• Ramadan: FAQ

    by  • June 1, 2017 • Homepage, Opinion • 0 Comments

    Ramadan is the holiest month for Muslims everywhere, and our first month of fasting starts on May 27, 2017. Now, every year, there’s always a plethora of questions someone who does not practice Islam might have, and as a Muslim, I will happily answer the majority of these questions for you.

    What exactly is Ramadan? What do you do?

    Ramadan is the ninth month of the Islamic calendar, and during Ramadan, we fast from sunrise, to sunset. But we do not just fast, we have to abstain from sexual activities, profanity, and any kind of sinful speech and behavior. Before sunrise, we prepare for fasting with suhur, which is basically a pre-meal, and after sunset we finally break our fast, which is called iftar.

    What is the point of Ramadan?

    The purpose is spiritual, teaching submission to God. It also teaches self control and discipline, and cleansing the soul. It’s actually quite beautiful.

    OMG, not even water?!?!

    Yes, we abstain from food AND water. Gum also counts. The first few days can be a little difficult, especially if you are in school or at work, however, you get quickly used to it.

    What can I, a non-Muslim do to help?

    I honestly think it varies on who you ask, but I would just say not to exaggerate what we go through, be mindful of your language, and not to be disrespectful about it. Just let us be, and I think it’s okay.

    What do you eat?

    Again, it really depends who you ask. Not every Muslim is from the same place, and contrary to popular belief, not all Muslims are Arab. In my family, common things we have are croissants, bread, coffee, msemen, a iconic Moroccan staple, and harira, a Moroccan soup.

    Can you just not eat instead? What happens if you eat?

    Well, there are people who physically cannot fast. Young children, people with health issues, the elderly, pregnant women and breastfeeding women do not have to fast. People who get periods also have to refrain from fast during their period. Once you are fit to fast again, you can make up those missing days. If you can’t make up those days because you are still unfit to fast, you have to feed one poor person a night during Ramadan. If you eat while you are fit to, it is sort of a bad thing, since fasting is one of the five pillars of Islam. You also face society looking down on you, since most Muslims fast, regardless if they are highly religious or not. In my opinion, I really don’t care whether or not you fast. I do, and that’s me, so you do you.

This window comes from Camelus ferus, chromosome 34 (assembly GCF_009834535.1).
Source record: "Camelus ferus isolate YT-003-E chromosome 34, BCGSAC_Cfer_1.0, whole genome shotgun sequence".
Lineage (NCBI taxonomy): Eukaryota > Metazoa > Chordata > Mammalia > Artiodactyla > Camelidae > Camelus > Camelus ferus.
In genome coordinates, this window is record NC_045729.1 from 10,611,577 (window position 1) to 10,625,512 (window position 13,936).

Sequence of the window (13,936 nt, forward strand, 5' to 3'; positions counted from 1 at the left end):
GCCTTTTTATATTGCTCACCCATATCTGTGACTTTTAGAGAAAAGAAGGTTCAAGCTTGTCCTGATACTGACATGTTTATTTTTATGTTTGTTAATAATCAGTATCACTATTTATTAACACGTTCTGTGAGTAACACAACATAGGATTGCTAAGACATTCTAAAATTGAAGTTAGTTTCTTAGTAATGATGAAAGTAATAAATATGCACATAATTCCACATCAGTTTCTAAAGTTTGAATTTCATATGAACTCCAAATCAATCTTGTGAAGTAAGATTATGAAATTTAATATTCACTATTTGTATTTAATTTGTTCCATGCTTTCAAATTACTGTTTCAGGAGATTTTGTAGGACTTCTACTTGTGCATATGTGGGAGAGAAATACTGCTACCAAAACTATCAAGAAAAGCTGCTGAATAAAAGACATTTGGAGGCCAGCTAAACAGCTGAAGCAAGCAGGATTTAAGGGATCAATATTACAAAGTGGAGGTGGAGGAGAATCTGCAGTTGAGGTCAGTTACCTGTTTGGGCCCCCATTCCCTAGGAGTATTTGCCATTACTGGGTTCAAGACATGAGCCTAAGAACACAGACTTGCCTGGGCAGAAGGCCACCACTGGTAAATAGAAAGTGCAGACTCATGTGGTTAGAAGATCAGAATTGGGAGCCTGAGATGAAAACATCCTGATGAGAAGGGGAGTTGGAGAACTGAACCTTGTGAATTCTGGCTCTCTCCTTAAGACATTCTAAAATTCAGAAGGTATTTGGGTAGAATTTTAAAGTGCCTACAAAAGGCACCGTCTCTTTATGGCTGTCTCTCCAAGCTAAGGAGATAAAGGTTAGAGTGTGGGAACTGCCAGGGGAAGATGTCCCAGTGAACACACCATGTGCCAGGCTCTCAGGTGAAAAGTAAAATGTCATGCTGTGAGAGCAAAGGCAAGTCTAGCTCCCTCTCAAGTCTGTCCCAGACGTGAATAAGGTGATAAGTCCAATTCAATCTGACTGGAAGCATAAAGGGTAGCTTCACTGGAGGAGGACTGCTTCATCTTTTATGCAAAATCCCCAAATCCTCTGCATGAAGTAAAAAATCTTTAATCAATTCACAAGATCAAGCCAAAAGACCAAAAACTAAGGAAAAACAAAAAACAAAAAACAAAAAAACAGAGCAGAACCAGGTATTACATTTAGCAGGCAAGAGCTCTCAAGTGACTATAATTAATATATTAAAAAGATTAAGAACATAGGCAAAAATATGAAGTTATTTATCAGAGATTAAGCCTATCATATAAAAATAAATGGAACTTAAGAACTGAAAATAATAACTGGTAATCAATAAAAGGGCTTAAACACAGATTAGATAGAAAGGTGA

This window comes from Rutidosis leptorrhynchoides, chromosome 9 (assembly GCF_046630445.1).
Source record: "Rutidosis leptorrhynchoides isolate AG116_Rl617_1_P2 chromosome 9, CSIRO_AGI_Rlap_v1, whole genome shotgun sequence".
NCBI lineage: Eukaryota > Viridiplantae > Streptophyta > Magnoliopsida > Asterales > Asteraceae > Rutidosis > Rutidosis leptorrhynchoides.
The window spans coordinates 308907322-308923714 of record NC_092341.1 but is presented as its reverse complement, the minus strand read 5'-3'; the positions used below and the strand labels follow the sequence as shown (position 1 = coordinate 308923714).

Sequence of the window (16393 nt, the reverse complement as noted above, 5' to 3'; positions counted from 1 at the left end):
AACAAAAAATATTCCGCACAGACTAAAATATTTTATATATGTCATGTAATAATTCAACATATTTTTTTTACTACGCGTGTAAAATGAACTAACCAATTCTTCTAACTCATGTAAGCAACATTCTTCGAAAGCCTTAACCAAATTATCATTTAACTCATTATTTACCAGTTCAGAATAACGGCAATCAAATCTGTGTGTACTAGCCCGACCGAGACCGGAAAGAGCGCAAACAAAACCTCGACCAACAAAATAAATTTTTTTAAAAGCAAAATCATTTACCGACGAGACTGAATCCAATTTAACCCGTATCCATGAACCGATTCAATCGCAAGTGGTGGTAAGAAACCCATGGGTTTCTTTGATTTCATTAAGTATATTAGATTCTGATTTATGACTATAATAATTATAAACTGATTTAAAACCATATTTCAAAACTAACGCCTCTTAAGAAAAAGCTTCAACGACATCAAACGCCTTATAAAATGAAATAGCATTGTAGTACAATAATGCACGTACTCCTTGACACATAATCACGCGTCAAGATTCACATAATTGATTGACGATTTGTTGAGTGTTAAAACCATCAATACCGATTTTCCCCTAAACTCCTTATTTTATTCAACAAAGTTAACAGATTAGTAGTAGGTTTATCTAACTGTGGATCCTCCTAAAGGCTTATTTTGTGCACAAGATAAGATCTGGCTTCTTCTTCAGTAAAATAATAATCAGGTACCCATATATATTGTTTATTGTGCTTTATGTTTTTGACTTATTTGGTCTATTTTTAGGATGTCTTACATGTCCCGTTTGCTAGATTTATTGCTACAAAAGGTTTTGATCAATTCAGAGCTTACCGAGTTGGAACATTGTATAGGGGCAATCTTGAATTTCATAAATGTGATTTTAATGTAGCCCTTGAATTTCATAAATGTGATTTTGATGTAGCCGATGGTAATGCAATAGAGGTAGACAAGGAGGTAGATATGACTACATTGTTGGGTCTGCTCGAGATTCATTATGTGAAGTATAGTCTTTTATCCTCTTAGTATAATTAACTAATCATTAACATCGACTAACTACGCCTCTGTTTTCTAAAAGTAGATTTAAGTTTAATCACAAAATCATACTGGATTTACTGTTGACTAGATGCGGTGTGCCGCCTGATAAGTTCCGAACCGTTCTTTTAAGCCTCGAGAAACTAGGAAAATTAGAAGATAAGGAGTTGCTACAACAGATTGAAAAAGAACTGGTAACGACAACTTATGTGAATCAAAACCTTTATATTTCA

Do you lose or gain weight during Ramadan?

    I don’t know about anyone else, but I gain weight. I eat a big meal before sunrise, fast, and eat a big meal after sunset. I do not watch my diet during Ramadan, even though I should, so I gain a few pounds. Do not do this with the intention of losing weight, that can lead to unhealthy weight loss.

    These questions are simply just common questions we hear every year. I hope I have covered the basics! Ramadan mubarak!

    About

    Sara Zakaria, a sophomore, has a strong interest in Journalism as a returning reporter for the Blue and Gold, but in her free time she also enjoys reading and baking. Her favorite book, is Trainspotting by Irvine Welsh while her favorite author is Bret Easton Ellis. Zakaria loves to watch a variety of films; her favorite movies include American Psycho, The Usual Suspects, La Haine, and works by Quentin Tarantino. Zakaria also enjoys listening to alternative and classic rock such as The Clash, Pearl Jam and The Smiths. She has also taken a liking to swimming and will continue with the sport for the remainder of her high school career. Due to Zakarias’s avowed passion for writing, she intends to become a journalist in the future.

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